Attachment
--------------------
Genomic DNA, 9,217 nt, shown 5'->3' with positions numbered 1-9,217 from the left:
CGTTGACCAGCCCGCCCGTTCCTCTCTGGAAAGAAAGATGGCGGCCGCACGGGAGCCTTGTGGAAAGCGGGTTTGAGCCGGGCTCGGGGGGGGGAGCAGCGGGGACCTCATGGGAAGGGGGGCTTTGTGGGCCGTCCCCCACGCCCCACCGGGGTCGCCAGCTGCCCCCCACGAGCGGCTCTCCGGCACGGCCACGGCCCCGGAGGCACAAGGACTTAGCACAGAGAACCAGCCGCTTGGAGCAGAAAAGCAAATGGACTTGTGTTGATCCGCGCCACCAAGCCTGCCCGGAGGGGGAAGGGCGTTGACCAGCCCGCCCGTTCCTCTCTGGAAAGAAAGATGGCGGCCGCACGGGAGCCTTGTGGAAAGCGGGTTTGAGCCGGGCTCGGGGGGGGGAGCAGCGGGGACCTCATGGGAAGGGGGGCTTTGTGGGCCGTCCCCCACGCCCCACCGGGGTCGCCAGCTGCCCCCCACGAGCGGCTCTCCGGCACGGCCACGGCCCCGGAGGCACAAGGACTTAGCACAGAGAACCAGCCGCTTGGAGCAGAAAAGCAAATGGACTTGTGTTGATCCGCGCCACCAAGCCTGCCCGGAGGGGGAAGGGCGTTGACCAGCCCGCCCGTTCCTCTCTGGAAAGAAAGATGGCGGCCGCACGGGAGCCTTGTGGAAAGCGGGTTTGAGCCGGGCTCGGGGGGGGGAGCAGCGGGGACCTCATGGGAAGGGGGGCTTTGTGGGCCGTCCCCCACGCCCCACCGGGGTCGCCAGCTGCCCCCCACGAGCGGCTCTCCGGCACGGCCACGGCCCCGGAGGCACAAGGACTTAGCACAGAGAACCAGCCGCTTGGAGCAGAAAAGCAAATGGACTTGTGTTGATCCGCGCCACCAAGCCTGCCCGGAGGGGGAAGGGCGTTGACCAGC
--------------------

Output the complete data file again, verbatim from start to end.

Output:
Genomic DNA, 9,217 nt, shown 5'->3' with positions numbered 1-9,217 from the left:
CGTTGACCAGCCCGCCCGTTCCTCTCTGGAAAGAAAGATGGCGGCCGCACGGGAGCCTTGTGGAAAGCGGGTTTGAGCCGGGCTCGGGGGGGGGAGCAGCGGGGACCTCATGGGAAGGGGGGCTTTGTGGGCCGTCCCCCACGCCCCACCGGGGTCGCCAGCTGCCCCCCACGAGCGGCTCTCCGGCACGGCCACGGCCCCGGAGGCACAAGGACTTAGCACAGAGAACCAGCCGCTTGGAGCAGAAAAGCAAATGGACTTGTGTTGATCCGCGCCACCAAGCCTGCCCGGAGGGGGAAGGGCGTTGACCAGCCCGCCCGTTCCTCTCTGGAAAGAAAGATGGCGGCCGCACGGGAGCCTTGTGGAAAGCGGGTTTGAGCCGGGCTCGGGGGGGGGAGCAGCGGGGACCTCATGGGAAGGGGGGCTTTGTGGGCCGTCCCCCACGCCCCACCGGGGTCGCCAGCTGCCCCCCACGAGCGGCTCTCCGGCACGGCCACGGCCCCGGAGGCACAAGGACTTAGCACAGAGAACCAGCCGCTTGGAGCAGAAAAGCAAATGGACTTGTGTTGATCCGCGCCACCAAGCCTGCCCGGAGGGGGAAGGGCGTTGACCAGCCCGCCCGTTCCTCTCTGGAAAGAAAGATGGCGGCCGCACGGGAGCCTTGTGGAAAGCGGGTTTGAGCCGGGCTCGGGGGGGGGAGCAGCGGGGACCTCATGGGAAGGGGGGCTTTGTGGGCCGTCCCCCACGCCCCACCGGGGTCGCCAGCTGCCCCCCACGAGCGGCTCTCCGGCACGGCCACGGCCCCGGAGGCACAAGGACTTAGCACAGAGAACCAGCCGCTTGGAGCAGAAAAGCAAATGGACTTGTGTTGATCCGCGCCACCAAGCCTGCCCGGAGGGGGAAGGGCGTTGACCAGC